Wales assistant coach Mark Jones has described the reigning RBS 6 Nations champions as a "wounded animal".
Wales' hopes of retaining the Six Nations title were diminished by last weekend's 30-22 home defeat against Ireland.
If they lose to Les Bleus at Stade de France then all realistic hopes of silverware will disappear, given that Ireland or England - who meet in Dublin on Sunday - will be four points above them with three games left.
Wales have only suffered two defeats at the start of a Six Nations campaign on three previous occasions, and each season they failed to secure a top-four finish.
"A lot has been made this week of France losing to Italy (last Sunday) as the worst possible result for us," said attack specialist Jones.
"I would like to think the worst result was us, the defending champions of the Six Nations, losing at home to Ireland.
"When we get our game right, we are very formidable. We are the wounded animal this weekend and are looking to really kick on from our second-half performance against Ireland."
Wales 'won' that second 40 minutes at the Millennium Stadium 19-7, with wing Alex Cuthbert, full-back Leigh Halfpenny and substitute prop Craig Mitchell scoring tries, but Ireland had already inflicted too much damage.
"There is huge disappointment and frustration that we didn't start the game as we finished it," Jones added.
"Ireland started well, but there was just too much error in our game. The players were very clear about how we wanted to start. I think the issue we had was in terms of accuracy holding on to the ball.
"If you don't hold on to it you can't put defences under any sustained pressure and, therefore, you don't create the intensity you want. The players have accepted that and fully understand why.
"One thing is for sure, if you want to play a looser game you have to win the collisions. There are no two ways about it. You have to have go-forward ball, the depth and time to make those decisions.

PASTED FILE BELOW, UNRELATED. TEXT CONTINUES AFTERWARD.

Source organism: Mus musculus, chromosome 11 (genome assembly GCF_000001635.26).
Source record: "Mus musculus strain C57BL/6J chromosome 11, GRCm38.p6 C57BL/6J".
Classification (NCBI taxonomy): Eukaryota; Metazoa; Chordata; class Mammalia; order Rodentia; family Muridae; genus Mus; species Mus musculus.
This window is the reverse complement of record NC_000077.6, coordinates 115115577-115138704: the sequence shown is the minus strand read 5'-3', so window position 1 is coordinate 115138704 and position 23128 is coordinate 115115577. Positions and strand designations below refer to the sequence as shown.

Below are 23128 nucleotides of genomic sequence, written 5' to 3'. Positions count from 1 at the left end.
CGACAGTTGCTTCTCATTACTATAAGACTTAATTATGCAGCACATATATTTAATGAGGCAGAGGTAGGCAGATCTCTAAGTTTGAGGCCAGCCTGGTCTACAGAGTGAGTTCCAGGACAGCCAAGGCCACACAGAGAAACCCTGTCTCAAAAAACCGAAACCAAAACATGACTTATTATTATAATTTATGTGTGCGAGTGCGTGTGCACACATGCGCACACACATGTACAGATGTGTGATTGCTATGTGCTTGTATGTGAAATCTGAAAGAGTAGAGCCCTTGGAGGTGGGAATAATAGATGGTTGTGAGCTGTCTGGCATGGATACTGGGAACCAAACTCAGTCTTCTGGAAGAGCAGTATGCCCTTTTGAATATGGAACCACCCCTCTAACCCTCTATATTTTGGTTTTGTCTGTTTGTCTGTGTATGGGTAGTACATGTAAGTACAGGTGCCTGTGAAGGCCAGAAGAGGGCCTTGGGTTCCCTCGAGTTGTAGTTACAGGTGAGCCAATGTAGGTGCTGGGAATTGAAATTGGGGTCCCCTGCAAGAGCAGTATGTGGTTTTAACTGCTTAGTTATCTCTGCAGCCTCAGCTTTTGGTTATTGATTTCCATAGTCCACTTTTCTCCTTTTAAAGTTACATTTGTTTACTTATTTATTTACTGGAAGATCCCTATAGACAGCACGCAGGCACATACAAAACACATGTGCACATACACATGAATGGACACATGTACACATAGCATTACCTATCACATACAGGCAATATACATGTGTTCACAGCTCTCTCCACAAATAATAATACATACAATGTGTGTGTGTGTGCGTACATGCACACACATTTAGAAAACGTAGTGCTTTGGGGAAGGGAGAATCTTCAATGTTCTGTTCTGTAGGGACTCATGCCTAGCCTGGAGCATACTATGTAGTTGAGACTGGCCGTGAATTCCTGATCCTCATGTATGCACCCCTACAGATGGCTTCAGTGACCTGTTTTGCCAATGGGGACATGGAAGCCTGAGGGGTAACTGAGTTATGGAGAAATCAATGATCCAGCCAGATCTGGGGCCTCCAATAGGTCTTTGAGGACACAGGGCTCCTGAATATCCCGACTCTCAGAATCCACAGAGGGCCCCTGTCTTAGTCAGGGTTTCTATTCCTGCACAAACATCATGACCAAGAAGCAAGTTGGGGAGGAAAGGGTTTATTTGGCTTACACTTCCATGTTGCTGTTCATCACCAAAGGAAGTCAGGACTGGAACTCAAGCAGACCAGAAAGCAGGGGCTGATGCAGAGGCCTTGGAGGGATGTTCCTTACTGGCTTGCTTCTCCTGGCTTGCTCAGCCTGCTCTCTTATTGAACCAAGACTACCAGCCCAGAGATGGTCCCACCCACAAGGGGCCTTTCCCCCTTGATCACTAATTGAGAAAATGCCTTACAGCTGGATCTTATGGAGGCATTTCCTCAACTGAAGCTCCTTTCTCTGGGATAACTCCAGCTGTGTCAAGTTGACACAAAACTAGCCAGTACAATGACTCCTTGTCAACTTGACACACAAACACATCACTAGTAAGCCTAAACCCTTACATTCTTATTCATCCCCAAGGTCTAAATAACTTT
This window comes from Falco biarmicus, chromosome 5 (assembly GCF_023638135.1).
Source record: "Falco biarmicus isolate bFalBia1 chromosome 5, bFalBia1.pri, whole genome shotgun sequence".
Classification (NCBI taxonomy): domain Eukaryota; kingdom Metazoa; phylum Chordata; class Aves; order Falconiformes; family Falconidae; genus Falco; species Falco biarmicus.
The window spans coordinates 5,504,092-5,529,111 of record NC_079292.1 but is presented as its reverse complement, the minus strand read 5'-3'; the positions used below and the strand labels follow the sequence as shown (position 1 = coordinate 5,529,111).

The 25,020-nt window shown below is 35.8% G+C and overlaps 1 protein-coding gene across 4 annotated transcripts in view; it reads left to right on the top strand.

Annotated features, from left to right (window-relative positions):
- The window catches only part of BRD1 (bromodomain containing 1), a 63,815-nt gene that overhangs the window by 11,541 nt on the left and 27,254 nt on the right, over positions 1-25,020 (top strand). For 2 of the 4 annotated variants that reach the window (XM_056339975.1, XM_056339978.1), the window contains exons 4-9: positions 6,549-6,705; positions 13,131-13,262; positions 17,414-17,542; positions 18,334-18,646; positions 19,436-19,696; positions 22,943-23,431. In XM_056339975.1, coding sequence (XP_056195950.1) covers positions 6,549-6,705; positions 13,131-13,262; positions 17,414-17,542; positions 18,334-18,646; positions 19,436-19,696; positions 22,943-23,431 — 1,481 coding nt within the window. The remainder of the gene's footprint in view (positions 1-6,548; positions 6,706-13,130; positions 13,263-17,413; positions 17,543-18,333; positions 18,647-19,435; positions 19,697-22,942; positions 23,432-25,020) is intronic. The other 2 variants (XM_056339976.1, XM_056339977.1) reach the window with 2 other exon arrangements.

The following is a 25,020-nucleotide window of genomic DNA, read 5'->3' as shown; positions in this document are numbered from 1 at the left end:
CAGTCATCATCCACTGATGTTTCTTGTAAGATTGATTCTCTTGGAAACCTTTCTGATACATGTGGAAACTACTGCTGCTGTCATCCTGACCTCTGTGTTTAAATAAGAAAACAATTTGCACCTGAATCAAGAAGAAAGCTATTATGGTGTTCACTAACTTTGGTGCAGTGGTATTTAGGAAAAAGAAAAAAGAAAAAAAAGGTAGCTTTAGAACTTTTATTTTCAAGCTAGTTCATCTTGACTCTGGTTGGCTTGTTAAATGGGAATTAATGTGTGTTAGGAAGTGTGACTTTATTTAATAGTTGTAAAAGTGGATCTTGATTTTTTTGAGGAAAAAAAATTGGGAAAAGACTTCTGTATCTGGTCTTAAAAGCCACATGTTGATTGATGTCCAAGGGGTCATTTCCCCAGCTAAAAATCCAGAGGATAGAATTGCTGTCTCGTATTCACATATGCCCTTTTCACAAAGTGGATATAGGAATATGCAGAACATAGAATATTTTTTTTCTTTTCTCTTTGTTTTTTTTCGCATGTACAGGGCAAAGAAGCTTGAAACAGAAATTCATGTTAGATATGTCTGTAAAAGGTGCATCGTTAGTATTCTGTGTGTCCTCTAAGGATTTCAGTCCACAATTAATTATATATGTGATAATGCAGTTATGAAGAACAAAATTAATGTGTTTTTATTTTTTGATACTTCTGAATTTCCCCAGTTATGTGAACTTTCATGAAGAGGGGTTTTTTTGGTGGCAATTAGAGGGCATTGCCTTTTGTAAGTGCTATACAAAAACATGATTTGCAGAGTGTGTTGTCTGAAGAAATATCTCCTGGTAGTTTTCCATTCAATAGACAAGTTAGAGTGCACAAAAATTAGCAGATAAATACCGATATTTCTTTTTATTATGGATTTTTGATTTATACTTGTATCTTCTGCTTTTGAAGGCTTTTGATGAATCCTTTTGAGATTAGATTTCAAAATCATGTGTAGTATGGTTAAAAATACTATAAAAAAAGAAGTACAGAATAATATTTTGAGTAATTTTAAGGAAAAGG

"You saw some great skill levels at times in terms of creating opportunities, and you also saw the very basic errors of not executing two on ones.
"We are working on it constantly, but it's not an easy fix. It's a matter of time, really."
Wales' interim head coach Rob Howley is due to announce his team for Paris on Thursday, with prop Paul James, hooker Richard Hibbard and flanker Justin Tipuric among those widely tipped for starts.
If openside specialist Tipuric makes it, then skipper Sam Warburton seems set for either the blindside role or a place on the bench.
Given the scintillating impact Tipuric made after he replaced an injured Aaron Shingler midway through the Irish game, it would be a major shock if Howley leaves him out.
"Player selection is down to form and injury. Ours, for the first game, was predominantly around who we had available," Jones said.
"In top-level sport there's not much in it. It's about getting the last two or three per cent right on the day and, if you do that, more often than not you will come out on the winning side.
"Results are not great (Wales have lost eight successive Tests), but I don't think we are far away.
"I know it's a cliche, but all we can focus on is the next game. That has been the strength of this group the last three or four years and, more often than not, we have been successful.
"Do we give the players an opportunity to go out and redeem themselves or do we try and freshen things up and bring some fresh blood in?
"Those are the type of things coaches have got to make decisions on. They are not easy ones, to be honest with you.
"My experience of France is they are a fantastic rugby team and they have got the potential to play very badly and win well. That's how good they can be.
"They play a great brand of rugby generally. But it's a good game for us. It will focus the mind, how good France can be, and it will make sure we prepare well."
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